We hear it all the time: the eyes are the windows to the soul. Whether or not this is true is up for debate, but we know for certain that the eyes are one of the first areas of the face to show signs of aging. The skin in this area is extremely delicate, and time, sun, and lifestyle choices such as drinking and smoking can all take their toll, causing fine lines, wrinkles and puffiness. Since the eyes are also one of our most recognizable features, when they look tired and haggard, it adversely affects not only how we look, but how feel about ourselves. Dr. Richard Restifo of Orange, CT and Dr. Kevin Smith of Charlotte, NC discuss aging in the lower eyelid/tear trough area, and the many options for restoring a more youthful appearance.
The Tear Trough is the New Hot Spot
Everyone today seems to be talking about the “tear trough” area, which is the hollow beneath the lower lid. Problems in that area can range from dark circles to under-eye “bags” to crinkly skin. Finding the right solution is really going to depend on the patient, says Dr. Restifo, and, “what the patient’s anatomy is and what the patient’s goals are.” It’s the surgeon’s job to treat each patient as an individual.
Some will definitely do best with a lower blepharoplasty, a surgical procedure to remove excess skin and/or fat and tighten the muscles in the lower lid. Others may be best served by injectables. For example, filling in the tear trough area with an injectable filler is the ideal method for treating dark circles, but under eye bags are best eradicated with surgery. However, since injectables are both reversible and go away with time, they’re low risk and as such, a great first step. Patients can try fillers in the under-eye area and if they aren’t happy with the results then they can decide whether or not to go to the next step, surgery.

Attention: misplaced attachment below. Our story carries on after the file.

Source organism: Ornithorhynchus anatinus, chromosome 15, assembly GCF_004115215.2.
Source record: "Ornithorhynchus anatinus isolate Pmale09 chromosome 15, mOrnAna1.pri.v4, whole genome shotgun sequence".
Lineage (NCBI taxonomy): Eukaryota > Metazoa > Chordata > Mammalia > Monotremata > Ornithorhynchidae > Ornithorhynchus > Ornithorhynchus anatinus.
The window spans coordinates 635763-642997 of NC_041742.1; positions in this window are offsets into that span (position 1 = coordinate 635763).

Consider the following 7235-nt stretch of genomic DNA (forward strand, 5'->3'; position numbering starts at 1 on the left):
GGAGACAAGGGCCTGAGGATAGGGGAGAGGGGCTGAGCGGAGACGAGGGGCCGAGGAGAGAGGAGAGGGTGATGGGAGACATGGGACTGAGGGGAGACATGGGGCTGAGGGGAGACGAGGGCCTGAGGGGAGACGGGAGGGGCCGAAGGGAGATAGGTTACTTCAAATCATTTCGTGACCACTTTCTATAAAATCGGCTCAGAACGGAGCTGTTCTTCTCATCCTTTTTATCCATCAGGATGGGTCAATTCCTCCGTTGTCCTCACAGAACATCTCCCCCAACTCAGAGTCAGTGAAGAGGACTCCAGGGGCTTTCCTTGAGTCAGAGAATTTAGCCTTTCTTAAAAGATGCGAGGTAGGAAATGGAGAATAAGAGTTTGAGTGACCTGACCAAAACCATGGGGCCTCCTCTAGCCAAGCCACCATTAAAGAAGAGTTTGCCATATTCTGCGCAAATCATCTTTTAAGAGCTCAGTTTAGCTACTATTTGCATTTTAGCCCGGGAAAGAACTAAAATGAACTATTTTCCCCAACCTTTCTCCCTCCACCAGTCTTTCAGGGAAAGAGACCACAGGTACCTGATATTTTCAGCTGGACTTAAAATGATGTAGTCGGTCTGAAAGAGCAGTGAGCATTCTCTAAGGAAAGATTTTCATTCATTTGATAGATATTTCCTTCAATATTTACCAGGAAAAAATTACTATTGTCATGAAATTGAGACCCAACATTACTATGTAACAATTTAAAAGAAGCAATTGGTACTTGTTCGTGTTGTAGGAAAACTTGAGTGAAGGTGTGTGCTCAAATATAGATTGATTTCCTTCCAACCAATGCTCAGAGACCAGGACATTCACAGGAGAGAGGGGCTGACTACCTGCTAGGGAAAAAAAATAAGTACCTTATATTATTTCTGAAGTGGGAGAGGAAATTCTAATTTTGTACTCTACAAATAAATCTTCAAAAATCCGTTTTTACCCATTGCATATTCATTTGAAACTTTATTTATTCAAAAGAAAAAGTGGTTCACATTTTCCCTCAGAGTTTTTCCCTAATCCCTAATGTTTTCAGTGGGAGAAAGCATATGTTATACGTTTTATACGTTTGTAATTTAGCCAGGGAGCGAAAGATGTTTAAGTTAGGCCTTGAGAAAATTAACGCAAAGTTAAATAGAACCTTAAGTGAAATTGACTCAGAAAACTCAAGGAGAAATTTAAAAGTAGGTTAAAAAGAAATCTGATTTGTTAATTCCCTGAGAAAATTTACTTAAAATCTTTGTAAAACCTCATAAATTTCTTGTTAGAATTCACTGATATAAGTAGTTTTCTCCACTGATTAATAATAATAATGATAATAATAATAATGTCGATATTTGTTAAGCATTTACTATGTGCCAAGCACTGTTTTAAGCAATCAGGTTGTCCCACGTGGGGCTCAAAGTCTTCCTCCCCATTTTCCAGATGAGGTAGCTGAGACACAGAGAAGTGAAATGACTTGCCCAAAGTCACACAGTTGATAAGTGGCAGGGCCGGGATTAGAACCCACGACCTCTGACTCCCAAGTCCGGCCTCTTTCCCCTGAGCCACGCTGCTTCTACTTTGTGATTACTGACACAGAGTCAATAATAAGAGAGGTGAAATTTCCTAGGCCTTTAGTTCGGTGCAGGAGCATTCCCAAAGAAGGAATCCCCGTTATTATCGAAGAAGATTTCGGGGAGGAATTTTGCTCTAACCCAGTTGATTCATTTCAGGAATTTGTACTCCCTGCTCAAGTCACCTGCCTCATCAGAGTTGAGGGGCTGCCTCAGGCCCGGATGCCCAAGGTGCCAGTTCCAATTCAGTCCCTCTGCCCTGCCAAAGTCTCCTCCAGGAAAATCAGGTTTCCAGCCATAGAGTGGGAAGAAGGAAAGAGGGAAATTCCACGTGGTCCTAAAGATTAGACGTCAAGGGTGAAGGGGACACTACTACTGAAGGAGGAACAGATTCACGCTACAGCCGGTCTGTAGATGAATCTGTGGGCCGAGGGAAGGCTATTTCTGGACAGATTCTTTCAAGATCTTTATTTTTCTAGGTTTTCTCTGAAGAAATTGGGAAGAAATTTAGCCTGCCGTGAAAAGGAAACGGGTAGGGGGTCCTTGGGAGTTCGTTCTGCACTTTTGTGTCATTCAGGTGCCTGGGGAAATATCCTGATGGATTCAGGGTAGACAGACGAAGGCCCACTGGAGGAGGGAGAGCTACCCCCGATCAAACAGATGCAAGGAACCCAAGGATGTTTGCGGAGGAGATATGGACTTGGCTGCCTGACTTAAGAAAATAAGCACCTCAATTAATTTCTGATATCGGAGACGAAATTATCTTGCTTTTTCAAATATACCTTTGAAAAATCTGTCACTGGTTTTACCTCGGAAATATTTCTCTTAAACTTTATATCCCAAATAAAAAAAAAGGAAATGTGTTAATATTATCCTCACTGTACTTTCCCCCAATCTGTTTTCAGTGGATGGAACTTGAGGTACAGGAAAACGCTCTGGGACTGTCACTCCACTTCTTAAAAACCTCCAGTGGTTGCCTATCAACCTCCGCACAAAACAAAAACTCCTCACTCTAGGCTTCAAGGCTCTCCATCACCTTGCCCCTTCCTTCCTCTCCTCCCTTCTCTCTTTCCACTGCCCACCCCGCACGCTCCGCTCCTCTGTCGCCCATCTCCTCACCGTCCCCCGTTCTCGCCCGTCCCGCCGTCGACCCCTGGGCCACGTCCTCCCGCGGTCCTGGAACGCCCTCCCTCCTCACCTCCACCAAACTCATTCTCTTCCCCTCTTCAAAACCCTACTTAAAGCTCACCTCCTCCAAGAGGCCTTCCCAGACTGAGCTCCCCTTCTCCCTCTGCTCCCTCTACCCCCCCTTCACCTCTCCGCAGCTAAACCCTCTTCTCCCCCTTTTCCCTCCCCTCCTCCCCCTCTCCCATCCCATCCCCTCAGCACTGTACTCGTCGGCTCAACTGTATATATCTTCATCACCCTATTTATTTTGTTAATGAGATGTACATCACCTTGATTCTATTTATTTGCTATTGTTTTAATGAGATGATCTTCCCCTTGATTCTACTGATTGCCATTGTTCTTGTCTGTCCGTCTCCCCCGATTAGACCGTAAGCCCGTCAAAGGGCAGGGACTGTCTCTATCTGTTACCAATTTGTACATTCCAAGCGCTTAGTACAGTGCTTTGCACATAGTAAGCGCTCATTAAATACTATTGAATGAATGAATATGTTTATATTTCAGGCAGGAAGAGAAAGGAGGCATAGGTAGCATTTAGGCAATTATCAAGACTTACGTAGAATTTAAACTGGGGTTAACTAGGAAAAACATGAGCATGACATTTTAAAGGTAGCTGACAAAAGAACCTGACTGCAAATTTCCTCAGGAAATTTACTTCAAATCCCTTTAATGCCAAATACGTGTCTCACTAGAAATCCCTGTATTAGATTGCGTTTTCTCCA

Tear Trough is Juncture between the Lower Lid and Cheek
Dr. Smith is happy to see the tear trough, “finally getting the attention that it deserves.” One of the reasons that the tear trough area is so important in terms of how it affects the overall look of the face is that it’s the juncture or transition between the eyelid and the cheek. Two things can happen to make it look aged. One, a patient can develop fat pads either due to genetics or lifestyle choices that make the lower eyelids puffy and which cause a shadow in the valley beneath the mountain of puffiness. The second is that a patient can lose cheek volume, which creates a valley in the tear trough area. Filling up this hollow or valley makes the juncture more smooth, restoring a more youthful, rested look.
Patients who have puffy lower eyelids, week muscles and wrinkly skin are going to probably best be served by a lower blepharoplasty, although, “we can mask that need for a blepharoplasty with a filler,” says Smith. Like Dr. Restifo, he loves the fact that with fillers a, “patient can kind of test the waters”. However you decide to get rid of the issue in the tear trough area, it will make you look not only more youthful, but more healthy.
Patients do have to be careful not to go overboard with the fillers. As Restifo explains, there is definitely, “a subset of patients that for whatever reason will never have surgery”. They’ll simply continue with fillers beyond the point where they look good. “Adding volume is not the answer to skin laxity,” says Smith. And when you try to use fillers to plump up skin that has lost its elasticity, you get that “filler face” often seen on the red carpet.